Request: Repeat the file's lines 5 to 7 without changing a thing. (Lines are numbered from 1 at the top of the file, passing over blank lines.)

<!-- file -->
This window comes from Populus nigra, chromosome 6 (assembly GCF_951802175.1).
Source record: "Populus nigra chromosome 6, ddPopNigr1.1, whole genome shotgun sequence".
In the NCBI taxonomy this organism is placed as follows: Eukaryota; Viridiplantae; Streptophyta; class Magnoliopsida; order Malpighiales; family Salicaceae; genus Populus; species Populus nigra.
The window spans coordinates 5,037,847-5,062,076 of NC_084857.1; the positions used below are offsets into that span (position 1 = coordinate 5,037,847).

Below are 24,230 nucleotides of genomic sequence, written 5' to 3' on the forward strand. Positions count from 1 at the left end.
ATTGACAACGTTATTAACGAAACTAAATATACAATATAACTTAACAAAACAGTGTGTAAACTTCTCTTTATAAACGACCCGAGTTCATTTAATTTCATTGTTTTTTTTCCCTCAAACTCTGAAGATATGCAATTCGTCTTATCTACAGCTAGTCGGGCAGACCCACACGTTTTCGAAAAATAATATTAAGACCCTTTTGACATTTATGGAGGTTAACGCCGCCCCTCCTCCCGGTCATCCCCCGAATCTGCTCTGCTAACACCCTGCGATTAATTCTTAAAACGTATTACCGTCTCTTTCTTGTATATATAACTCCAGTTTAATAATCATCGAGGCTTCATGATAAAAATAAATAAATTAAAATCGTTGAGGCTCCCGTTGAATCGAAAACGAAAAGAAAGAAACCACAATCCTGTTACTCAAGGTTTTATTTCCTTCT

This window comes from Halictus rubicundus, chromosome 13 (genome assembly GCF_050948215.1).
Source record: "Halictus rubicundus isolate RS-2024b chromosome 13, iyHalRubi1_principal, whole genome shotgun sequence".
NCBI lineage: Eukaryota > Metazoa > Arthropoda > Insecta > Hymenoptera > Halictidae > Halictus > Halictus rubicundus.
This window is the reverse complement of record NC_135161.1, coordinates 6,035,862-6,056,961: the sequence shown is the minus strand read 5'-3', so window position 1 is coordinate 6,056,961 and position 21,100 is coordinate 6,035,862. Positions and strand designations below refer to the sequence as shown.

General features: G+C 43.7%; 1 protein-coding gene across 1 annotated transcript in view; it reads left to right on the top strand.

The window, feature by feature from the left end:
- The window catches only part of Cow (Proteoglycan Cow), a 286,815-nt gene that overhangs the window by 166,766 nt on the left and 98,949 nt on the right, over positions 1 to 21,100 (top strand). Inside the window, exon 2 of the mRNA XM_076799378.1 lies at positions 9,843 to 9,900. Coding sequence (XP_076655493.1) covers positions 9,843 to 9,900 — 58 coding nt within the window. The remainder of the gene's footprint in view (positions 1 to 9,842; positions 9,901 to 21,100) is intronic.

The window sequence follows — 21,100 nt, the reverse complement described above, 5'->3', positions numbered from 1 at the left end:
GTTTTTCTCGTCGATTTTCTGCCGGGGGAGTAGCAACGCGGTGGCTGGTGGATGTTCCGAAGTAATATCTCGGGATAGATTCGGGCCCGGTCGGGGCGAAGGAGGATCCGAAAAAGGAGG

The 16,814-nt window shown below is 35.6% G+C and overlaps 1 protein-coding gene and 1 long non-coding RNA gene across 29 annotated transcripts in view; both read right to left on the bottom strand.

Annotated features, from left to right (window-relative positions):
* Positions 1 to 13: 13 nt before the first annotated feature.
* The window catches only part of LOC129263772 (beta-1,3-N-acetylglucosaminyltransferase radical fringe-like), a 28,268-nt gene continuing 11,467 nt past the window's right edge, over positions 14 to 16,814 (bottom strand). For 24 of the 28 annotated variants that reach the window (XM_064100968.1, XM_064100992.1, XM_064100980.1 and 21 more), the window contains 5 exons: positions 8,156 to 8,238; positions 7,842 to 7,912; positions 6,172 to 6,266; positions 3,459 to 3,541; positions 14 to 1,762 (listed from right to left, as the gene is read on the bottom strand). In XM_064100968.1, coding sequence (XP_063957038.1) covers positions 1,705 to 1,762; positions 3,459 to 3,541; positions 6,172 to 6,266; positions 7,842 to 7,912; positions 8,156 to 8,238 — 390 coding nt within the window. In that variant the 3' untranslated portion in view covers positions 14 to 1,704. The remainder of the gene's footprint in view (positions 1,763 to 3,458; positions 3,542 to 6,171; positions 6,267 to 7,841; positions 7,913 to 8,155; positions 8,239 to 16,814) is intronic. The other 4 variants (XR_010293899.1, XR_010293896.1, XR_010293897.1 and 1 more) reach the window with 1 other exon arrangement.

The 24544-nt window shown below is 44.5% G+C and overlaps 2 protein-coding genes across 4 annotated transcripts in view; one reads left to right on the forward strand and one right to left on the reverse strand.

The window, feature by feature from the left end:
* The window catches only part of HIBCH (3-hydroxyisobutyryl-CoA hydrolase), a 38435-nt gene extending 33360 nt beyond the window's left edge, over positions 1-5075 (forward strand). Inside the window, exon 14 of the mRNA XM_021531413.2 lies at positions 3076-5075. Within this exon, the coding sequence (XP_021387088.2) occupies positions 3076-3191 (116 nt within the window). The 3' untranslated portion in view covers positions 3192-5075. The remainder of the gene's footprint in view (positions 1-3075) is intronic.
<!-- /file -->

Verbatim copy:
Below are 24,230 nucleotides of genomic sequence, written 5' to 3' on the forward strand. Positions count from 1 at the left end.
ATTGACAACGTTATTAACGAAACTAAATATACAATATAACTTAACAAAACAGTGTGTAAACTTCTCTTTATAAACGACCCGAGTTCATTTAATTTCATTGTTTTTTTTCCCTCAAACTCTGAAGATATGCAATTCGTCTTATCTACAGCTAGTCGGGCAGACCCACACGTTTTCGAAAAATAATATTAAGACCCTTTTGACATTTATGGAGGTTAACGCCGCCCCTCCTCCCGGTCATCCCCCGAATCTGCTCTGCTAACACCCTGCGATTAATTCTTAAAACGTATTACCGTCTCTTTCTTGTATATATAACTCCAGTTTAATAATCATCGAGGCTTCATGATAAAAATAAATAAATTAAAATCGTTGAGGCTCCCGTTGAATCGAAAACGAAAAGAAAGAAACCACAATCCTGTTACTCAAGGTTTTATTTCCTTCT

This window comes from Halictus rubicundus, chromosome 13 (genome assembly GCF_050948215.1).